Have you ever planted Kernza™? The Land Institute’s variety of intermediate wheatgrass, in a collaboration with the University of Minnesota, introduced the perennial grain in 2001 and has been working to educate farmers on its uses.
Ben Penner, owner of Ben Penner Farms in Minnesota, recently presented on Kernza in a webinar hosted by Practical Farmers of Iowa.
Penner raises grain, including Kernza, using no-till, USDA certified organic practices. He operates Aestiv LLC, a farm consulting firm, and serves as vice president of the Perennial Promise Growers Cooperative. He’s also part of the steering committee of the Artisan Grain Collaborative in Chicago. He sells grain to bakeries, schools, Baker’s Field Flour & Bread and co-ops statewide.
Although he has seen Kernza rise in popularity among farmers in Kansas, Minnesota and Montana, it has made little headway outside America’s breadbasket. One reason is that farmers lack a market for the grain, which Penner views as environmentally important.
“In this time of climate change, this is so important to know,” Penner said. “Ag is a contributor but a resource in alleviating climate change in the soils.”
He wants farmers to join him in developing Kernza as a product by focusing on what society needs; the hopes and needs of the land, ecosystem and people; the concept of who the customer is and what they need and want; and understanding the problem we are attempting to solve. This requires testing and iteration.
“Failure can equal success if you’re failing at the right things,” Penner said.
Talking with people investing in the product and the core audience helps, as does linking all points in the supply chain: farmers, researchers, customers, distributors, marketing, salespeople and policy, environment, trade and professional associations.
“Through an entrepreneurial mindset, we’re helping inspire people to bring new change in their landscapes, communities and farms,” Penner said.
One way in which his farm is making a difference is by bringing Kernza products to store shelves.
“We need that to make change on the landscape and address climate change through these crops,” Penner said.
Kernza stands out because of its use as both a grain and a forage. He has grazed others’ sheep and goats on his Kernza field after harvesting the grain.
“The benefit is I get manure which goes back into the system for a regenerative process,” he said.
He first planted Kernza in 2020. As an organic farmer, he had to till to get the bed ready. He planted the seed with a grain drill.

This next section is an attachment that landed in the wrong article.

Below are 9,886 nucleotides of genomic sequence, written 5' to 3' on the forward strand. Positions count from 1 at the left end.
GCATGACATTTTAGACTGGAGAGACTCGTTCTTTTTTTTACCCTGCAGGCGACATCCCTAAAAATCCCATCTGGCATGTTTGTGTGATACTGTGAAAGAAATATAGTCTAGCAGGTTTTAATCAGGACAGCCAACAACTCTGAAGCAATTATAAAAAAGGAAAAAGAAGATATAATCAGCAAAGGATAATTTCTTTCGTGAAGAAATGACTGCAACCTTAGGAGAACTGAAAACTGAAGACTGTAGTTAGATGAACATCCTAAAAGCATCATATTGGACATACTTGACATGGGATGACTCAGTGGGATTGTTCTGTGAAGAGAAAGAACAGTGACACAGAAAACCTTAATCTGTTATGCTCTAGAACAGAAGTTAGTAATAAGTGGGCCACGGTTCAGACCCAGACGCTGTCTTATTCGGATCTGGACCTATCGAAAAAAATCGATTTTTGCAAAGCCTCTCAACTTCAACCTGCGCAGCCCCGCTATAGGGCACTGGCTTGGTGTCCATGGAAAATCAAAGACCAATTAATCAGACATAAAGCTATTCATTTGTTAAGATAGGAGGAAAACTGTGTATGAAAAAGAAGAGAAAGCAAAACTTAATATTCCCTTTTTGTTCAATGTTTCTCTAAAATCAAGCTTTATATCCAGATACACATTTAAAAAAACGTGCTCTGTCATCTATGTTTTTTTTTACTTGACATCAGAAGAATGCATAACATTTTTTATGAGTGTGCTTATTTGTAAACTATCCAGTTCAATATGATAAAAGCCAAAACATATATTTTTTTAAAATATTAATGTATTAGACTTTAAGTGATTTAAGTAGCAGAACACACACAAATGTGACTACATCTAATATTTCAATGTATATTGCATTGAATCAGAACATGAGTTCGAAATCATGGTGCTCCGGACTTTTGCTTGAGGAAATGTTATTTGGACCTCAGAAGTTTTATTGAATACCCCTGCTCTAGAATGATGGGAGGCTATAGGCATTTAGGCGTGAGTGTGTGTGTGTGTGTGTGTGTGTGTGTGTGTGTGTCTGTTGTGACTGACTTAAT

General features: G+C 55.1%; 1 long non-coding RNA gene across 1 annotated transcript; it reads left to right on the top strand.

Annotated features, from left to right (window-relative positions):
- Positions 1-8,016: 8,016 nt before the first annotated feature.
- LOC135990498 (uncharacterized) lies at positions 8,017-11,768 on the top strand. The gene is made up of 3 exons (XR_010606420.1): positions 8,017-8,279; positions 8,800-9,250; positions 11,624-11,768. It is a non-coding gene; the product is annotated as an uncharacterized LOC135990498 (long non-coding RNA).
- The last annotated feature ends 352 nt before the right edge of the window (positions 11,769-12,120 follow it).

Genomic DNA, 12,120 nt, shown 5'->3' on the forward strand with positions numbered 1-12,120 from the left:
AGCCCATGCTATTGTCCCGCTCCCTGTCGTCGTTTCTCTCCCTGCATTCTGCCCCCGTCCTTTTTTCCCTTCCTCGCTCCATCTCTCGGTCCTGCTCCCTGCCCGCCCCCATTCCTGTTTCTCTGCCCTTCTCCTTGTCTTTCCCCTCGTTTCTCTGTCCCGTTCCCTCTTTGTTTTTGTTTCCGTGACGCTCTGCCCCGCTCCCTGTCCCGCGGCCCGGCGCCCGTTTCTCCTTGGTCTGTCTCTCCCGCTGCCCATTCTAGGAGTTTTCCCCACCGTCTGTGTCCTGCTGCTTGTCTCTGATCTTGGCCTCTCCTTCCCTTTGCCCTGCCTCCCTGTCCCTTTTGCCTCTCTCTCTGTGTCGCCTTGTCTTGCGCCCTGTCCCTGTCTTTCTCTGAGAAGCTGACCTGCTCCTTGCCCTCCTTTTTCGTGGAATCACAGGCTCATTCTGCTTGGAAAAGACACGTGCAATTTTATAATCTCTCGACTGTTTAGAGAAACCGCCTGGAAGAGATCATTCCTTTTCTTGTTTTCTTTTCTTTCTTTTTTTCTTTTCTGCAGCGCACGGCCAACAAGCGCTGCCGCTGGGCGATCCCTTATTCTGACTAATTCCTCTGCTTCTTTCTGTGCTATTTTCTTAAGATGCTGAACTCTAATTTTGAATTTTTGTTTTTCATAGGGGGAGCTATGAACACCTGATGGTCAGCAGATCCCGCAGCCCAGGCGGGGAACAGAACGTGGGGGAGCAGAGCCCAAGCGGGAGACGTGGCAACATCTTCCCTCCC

“Kernza is like planting alfalfa or a small-seeded crop,” Penner said. “It was a challenge to get the seeding rate correct as it’s a low rate.”
The grain grows for three years, with the first and second years a little challenging because of weed pressure. By its third year, “it’s amazing, owing to those deep roots,” Penner said.
Learning to harvest Kernza also challenged Penner. “Some have tried to straight cut with a combine with a wheat or soybean head to cut off as little of the top as you can,” he said. “But in the current state of development, it’s not the best. I swath it, put it in windrows and let it dry one to two days.” He added that the grain has hulls a bit like oats.
“The goal of researchers is to get the level of clean grain to a threshold where we don’t have to do a lot of handling to get it ready post-harvest,” he said.
Despite the learning curve of growing Kernza, Penner believes that its environmental benefits merit more farmers to try growing it.
“There’s evidence that Kernza with its deep roots helps mitigate the effects of runoff,” he said. “The soil health improves almost immediately with that root structure, keeping all the nitrogen and phosphorus all in place.”
The only missing part of Kernza’s success story is the market – something that Penner and his colleagues at the Perennial Promise Growers Cooperative are working on.
“We believe we can do better as a group than individually as it gives us better control over the supply and make sure the supply we offer is uniform in quality,” Penner said. “It saves farmers time and hopefully brings the farmers more money. We are looking towards commercializing the ecosystem service of Kernza, of keeping those nutrients out of the watershed.”
He also meets with legislators to share the benefits of Kernza. “We’re dealing with a system developed over the past 75 years,” Penner said. “It will take a great deal of effort to change things.”
As the first commercially available perennial grain in the U.S. is still in its early stages of market development, Penner faces an uphill battle, both in educating lawmakers and farmers.
“Where I live in southern Minnesota, the landscape is dominated by corn and bean rotation,” Penner said. “We pay the land price, whether that’s the purchase price or rent that’s pegged to that rotation and the revenue that comes from that rotation and the overhead it requires. Kernza is a step change in that system. It’s not planted every year so there’s a reduction in cost and it’s a dual use crop. The yield currently is significantly lower than corn, beans or even wheat.”
He added that researchers estimate that it will take farmers 15 years before their Kernza yields are comparable to winter wheat, as they tweak their growing and harvesting methods.
As of 2022, the Land Institute’s data state that 5,000 acres were planted in Kernza, mostly in Montana, Kansas and Minnesota. More than 50 farmers are licensed to grow Kernza. In 2021, they harvested 603,864 lbs. of grain with an average yield of 409 lbs./acre, but that does not necessarily indicate cleaned product.